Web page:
Alex in Kasol, India, July 18–Aug 3, 2011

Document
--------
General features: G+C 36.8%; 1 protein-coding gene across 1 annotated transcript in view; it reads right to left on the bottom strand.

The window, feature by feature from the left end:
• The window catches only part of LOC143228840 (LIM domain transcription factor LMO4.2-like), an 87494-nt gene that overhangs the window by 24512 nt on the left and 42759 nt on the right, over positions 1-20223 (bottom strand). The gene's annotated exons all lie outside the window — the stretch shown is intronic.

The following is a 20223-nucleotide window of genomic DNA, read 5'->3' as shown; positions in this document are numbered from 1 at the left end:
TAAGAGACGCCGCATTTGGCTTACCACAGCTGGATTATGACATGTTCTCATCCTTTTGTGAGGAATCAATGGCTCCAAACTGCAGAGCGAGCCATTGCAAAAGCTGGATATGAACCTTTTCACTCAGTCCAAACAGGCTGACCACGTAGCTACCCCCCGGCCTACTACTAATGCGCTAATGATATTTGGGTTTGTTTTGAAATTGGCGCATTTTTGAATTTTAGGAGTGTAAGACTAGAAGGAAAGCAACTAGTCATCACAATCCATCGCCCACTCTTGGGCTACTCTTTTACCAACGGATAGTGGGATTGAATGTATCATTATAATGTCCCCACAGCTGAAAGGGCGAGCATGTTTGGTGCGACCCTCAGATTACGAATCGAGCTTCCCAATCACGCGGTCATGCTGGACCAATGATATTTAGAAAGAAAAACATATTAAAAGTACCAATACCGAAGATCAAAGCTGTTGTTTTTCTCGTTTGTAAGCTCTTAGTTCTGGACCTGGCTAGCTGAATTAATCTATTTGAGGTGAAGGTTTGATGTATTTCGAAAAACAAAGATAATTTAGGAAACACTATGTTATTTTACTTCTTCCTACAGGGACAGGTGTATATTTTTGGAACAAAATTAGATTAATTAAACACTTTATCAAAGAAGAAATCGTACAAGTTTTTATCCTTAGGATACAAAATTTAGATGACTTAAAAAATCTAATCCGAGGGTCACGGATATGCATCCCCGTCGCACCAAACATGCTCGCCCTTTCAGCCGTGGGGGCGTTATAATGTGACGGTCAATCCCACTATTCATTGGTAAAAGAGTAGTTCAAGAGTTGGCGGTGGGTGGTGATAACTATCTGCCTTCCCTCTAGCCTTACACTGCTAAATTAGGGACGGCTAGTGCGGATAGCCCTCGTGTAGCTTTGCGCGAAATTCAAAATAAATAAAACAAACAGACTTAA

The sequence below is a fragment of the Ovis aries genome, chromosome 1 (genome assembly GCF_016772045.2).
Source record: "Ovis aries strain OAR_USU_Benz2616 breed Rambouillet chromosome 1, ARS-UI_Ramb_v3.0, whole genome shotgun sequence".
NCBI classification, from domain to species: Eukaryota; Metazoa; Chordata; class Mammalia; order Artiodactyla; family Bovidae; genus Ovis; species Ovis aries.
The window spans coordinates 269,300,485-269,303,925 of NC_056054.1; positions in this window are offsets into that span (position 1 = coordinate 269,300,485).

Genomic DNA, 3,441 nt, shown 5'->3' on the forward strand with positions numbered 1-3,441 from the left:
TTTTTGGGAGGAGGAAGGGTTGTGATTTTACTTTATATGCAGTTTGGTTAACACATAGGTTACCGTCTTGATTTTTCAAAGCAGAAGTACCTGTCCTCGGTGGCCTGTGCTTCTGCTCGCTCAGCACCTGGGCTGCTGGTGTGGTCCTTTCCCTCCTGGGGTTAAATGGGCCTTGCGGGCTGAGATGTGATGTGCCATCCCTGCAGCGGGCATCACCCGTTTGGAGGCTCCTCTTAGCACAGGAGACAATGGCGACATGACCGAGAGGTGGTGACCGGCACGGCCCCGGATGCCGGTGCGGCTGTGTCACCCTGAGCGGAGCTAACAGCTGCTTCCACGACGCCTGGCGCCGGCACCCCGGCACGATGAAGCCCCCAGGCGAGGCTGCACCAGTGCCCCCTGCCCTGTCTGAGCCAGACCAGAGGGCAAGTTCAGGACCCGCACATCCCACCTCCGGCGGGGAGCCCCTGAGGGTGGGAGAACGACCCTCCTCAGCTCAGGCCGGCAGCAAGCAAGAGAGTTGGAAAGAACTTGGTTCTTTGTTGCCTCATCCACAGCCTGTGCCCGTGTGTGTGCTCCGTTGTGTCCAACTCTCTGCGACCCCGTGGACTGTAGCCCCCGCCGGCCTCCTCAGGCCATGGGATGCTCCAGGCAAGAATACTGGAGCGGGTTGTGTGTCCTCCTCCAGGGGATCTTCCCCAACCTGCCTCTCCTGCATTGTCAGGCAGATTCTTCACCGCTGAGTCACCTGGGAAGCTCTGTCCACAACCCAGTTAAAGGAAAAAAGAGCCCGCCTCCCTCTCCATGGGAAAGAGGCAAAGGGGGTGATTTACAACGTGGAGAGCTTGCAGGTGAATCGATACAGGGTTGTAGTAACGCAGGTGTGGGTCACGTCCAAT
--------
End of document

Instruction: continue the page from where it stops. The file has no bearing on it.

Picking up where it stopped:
This is what a young tourist said about Kasol:    “…Kasol is a small village in parvati valley, himanchal pradesh.You wont find kasol in lonely planet travel guides or discovery channel . The village is too modest for them. Inspite of being a tourist place kasol lacks attractions of a typical indian destinations. No horde of people walking on the streets. Bollywood tracks are whacked by jimmy hendrix and for the first time in india you will find dosa, matar paneer or butter chicken absent or struggling behind lasagnas, pastas, hummus and cinnamon rolls…  Anyoneone who has visited kasol has an interesting story to tell and that is how I first came to know about the place.Its about 300km from the city of chandigarh.The road is motor-able and good with some bad patches.But once you cross the plains it is pure joy. Most of tourist are polarized by more popular manali, shimla, mcleodganj and dalhousie.So what are left are mostly backpackers, bikers, mountaineers and potheads.This is himanchal but apples are a rare sight here.This is cannabis country.The smell of cannabis leaves is unmistakeable in the whole parvati valley.You will find why “weed” is called weed, its on the both side of road,mountain and your hotel…  Among the native indian population you will find lots of Israelis and germans.The local bookshop has more hebrew than english. If you are a person who likes to mix with the locals you will have a great time here.Native and foreigners both are very eager to share stories.But a meaningful conversation is little hard to find because half of the village is high on weed.The village thrives on drug trade and because of a remote location the business is booming… The prices for things are cheap, restaurants with chill-out music and things are surprisingly hassle free. The police, for the most part, are nowhere to be found. Tourists happily toke away on joints in the restaurants and cafes, dreadlocked holy men (sadhus) puff away at clay chillum pipes while waiting at the bus-stop, and in the evenings, Israelis approximate the sadhu smoking ceremonies with the shouts of “Boom Shiva”, albeit with strongly un-Indian accent. All in all kasol is a laid back place where time loses its pace and it brings out the subliminal thoughts which get lost in a mad crazy city life…”

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